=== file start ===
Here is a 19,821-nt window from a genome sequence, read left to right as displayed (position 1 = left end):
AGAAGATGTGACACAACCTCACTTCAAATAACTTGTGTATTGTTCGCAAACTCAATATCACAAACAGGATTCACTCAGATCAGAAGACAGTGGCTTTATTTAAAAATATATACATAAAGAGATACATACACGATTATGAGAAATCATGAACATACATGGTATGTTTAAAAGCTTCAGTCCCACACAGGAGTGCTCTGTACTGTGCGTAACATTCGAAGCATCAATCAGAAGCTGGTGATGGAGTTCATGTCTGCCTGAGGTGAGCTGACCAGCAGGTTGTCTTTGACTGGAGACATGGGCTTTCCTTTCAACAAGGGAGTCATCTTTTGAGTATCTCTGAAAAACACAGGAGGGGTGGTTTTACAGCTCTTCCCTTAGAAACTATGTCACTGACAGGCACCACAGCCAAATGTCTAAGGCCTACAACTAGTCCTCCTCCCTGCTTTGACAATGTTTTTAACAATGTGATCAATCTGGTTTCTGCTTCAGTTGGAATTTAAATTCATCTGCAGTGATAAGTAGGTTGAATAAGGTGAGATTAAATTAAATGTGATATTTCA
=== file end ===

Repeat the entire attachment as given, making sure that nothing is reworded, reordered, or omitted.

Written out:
Here is a 19,821-nt window from a genome sequence, read left to right as displayed (position 1 = left end):
AGAAGATGTGACACAACCTCACTTCAAATAACTTGTGTATTGTTCGCAAACTCAATATCACAAACAGGATTCACTCAGATCAGAAGACAGTGGCTTTATTTAAAAATATATACATAAAGAGATACATACACGATTATGAGAAATCATGAACATACATGGTATGTTTAAAAGCTTCAGTCCCACACAGGAGTGCTCTGTACTGTGCGTAACATTCGAAGCATCAATCAGAAGCTGGTGATGGAGTTCATGTCTGCCTGAGGTGAGCTGACCAGCAGGTTGTCTTTGACTGGAGACATGGGCTTTCCTTTCAACAAGGGAGTCATCTTTTGAGTATCTCTGAAAAACACAGGAGGGGTGGTTTTACAGCTCTTCCCTTAGAAACTATGTCACTGACAGGCACCACAGCCAAATGTCTAAGGCCTACAACTAGTCCTCCTCCCTGCTTTGACAATGTTTTTAACAATGTGATCAATCTGGTTTCTGCTTCAGTTGGAATTTAAATTCATCTGCAGTGATAAGTAGGTTGAATAAGGTGAGATTAAATTAAATGTGATATTTCA